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2 hours ago, gboz said:

That's true but I would rather do it with the intermittent approach of System Image (SI) rather than having a backup program churning away in the background. Especially on a sim only PC like the OP seems to have, after installing everything and then taking a SI not too much is going to change on a day to day basis.

gb.

There is a flaw in your logic. There is no "churning away in the background". Once the initial backup is complete, the incremental backup happens in pretty darn close to real time. For example, I keep a full system image, and I have a "smart backup" job set up to backup my documents folder, c:\program data\, \appdata\, and my downloads folder. The smart backup job makes a full copy of those folders every 7 days. It does it when the system is idle. If I start using the computer, the backup pauses. It resumes again when the system becomes idle. For the next 6 days, it makes small backups as files are created in each of those folders. If I download a new file, within a short time I will see a little bubble pop up telling me that smart backup is running. It is making a backup copy of that file. I rarely create large number of files at one time, and even when I do the time it takes the computer to make a second copy of the file(s) is negligible. If my computer dies within the next 5 minutes and I have to restore from my backup, the files that Chrome has cached from my viewing of this thread (in AppData) will be restored to my new hard drive. I call that piece of mind.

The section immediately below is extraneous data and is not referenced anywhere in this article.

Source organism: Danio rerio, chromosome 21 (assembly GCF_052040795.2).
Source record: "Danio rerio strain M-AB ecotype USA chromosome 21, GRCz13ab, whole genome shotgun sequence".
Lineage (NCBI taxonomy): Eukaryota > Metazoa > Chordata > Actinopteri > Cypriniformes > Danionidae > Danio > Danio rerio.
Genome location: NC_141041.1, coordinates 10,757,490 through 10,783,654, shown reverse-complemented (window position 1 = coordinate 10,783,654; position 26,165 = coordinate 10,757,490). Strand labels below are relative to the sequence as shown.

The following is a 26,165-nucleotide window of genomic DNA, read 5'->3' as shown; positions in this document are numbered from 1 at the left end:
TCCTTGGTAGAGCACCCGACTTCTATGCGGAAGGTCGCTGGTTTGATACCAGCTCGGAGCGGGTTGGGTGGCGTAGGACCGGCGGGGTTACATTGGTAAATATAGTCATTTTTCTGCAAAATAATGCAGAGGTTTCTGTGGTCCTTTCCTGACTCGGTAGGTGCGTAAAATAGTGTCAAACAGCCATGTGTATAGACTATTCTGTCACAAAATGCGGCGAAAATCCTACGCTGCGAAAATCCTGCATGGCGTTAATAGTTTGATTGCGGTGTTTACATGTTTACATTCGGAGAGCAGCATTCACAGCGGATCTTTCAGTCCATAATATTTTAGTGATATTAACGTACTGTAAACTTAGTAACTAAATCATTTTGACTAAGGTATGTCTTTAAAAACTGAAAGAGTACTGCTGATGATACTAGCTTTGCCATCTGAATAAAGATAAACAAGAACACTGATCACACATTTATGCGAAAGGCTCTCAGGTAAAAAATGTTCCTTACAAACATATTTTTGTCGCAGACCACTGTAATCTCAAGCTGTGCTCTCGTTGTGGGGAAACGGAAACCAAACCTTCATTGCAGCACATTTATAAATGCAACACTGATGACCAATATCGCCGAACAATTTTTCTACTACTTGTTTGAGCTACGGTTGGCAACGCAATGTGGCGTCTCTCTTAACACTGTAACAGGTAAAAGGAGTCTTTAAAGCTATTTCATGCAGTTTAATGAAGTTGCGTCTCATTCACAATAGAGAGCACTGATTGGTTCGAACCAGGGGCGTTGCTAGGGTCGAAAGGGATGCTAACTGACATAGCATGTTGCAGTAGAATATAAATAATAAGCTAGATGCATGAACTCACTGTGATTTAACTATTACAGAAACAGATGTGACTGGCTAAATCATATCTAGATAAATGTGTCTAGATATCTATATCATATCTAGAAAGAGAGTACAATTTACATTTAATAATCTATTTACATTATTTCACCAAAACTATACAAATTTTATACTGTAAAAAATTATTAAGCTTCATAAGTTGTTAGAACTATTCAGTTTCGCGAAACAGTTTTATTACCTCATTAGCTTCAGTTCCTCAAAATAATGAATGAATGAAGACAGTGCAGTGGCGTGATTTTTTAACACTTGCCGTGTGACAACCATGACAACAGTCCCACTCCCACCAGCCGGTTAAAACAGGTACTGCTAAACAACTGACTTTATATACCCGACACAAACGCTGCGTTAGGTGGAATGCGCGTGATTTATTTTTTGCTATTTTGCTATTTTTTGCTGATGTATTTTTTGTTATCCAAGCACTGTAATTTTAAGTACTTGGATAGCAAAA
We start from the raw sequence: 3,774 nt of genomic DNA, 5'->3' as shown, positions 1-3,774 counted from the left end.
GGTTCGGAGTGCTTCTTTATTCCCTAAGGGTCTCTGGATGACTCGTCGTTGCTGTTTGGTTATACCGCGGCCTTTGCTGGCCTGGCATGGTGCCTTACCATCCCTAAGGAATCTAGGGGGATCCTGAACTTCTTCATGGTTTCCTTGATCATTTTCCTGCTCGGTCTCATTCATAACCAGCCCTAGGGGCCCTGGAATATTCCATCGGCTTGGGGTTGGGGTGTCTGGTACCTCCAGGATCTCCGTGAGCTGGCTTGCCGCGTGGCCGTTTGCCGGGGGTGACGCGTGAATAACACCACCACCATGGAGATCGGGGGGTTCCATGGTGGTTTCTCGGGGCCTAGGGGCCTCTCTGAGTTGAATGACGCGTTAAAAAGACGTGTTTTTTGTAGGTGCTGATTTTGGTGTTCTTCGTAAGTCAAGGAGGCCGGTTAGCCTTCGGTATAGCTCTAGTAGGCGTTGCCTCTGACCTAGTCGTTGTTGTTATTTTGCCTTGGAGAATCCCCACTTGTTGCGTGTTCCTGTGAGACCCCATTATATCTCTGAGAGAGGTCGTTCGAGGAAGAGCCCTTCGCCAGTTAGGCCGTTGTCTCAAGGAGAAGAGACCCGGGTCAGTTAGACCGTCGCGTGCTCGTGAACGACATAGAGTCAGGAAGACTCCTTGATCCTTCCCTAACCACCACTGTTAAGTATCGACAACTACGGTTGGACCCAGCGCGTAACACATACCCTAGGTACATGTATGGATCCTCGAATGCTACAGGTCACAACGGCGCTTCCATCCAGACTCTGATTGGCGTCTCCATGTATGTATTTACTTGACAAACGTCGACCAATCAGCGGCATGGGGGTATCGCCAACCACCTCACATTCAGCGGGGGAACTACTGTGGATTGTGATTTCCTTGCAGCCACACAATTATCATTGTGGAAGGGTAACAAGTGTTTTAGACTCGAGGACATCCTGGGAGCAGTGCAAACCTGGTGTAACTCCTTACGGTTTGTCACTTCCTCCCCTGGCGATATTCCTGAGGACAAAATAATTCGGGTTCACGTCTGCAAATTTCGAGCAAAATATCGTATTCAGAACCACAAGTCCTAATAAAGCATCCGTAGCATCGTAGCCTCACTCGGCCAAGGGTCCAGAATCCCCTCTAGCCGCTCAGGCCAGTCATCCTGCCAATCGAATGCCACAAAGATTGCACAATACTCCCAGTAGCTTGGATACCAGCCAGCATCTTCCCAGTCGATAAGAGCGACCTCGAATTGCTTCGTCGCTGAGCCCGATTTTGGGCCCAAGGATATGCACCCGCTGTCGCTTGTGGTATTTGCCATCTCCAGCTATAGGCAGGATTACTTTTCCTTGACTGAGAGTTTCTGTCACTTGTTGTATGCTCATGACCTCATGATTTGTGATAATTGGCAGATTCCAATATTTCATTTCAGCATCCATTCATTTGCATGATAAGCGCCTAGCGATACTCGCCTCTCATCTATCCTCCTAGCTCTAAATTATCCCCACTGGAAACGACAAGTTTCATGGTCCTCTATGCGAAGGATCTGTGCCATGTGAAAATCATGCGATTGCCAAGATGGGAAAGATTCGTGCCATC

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11 hours ago, MDFlier said:

There is a flaw in your logic. There is no "churning away in the background".

Yes sorry should not of described it that way. There is no doubt that programs like Macrium do a more comprehensive job. Still I prefer the minimalist approach though. SI works and is sitting there free to use so really needs to be mentioned as a first option to someone who has no backup plan at all.

gb.